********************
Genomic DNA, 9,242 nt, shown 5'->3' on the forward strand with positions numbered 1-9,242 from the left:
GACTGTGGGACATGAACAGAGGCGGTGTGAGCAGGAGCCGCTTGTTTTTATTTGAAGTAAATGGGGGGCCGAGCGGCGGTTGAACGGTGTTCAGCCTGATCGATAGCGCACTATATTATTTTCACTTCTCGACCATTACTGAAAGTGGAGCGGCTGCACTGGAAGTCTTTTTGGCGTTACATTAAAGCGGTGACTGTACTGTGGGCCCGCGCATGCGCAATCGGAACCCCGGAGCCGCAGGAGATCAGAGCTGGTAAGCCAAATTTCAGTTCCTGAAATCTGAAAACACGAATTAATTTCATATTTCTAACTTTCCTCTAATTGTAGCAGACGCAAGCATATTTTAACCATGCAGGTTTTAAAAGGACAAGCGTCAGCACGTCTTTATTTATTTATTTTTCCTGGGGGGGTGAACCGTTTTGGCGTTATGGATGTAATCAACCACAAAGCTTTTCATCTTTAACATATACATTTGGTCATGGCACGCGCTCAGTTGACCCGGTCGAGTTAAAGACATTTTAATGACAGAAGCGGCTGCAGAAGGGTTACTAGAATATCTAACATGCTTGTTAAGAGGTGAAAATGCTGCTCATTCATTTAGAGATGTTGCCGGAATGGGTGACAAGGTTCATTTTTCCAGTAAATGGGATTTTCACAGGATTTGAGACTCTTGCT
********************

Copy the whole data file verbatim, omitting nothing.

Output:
Genomic DNA, 9,242 nt, shown 5'->3' on the forward strand with positions numbered 1-9,242 from the left:
GACTGTGGGACATGAACAGAGGCGGTGTGAGCAGGAGCCGCTTGTTTTTATTTGAAGTAAATGGGGGGCCGAGCGGCGGTTGAACGGTGTTCAGCCTGATCGATAGCGCACTATATTATTTTCACTTCTCGACCATTACTGAAAGTGGAGCGGCTGCACTGGAAGTCTTTTTGGCGTTACATTAAAGCGGTGACTGTACTGTGGGCCCGCGCATGCGCAATCGGAACCCCGGAGCCGCAGGAGATCAGAGCTGGTAAGCCAAATTTCAGTTCCTGAAATCTGAAAACACGAATTAATTTCATATTTCTAACTTTCCTCTAATTGTAGCAGACGCAAGCATATTTTAACCATGCAGGTTTTAAAAGGACAAGCGTCAGCACGTCTTTATTTATTTATTTTTCCTGGGGGGGTGAACCGTTTTGGCGTTATGGATGTAATCAACCACAAAGCTTTTCATCTTTAACATATACATTTGGTCATGGCACGCGCTCAGTTGACCCGGTCGAGTTAAAGACATTTTAATGACAGAAGCGGCTGCAGAAGGGTTACTAGAATATCTAACATGCTTGTTAAGAGGTGAAAATGCTGCTCATTCATTTAGAGATGTTGCCGGAATGGGTGACAAGGTTCATTTTTCCAGTAAATGGGATTTTCACAGGATTTGAGACTCTTGCT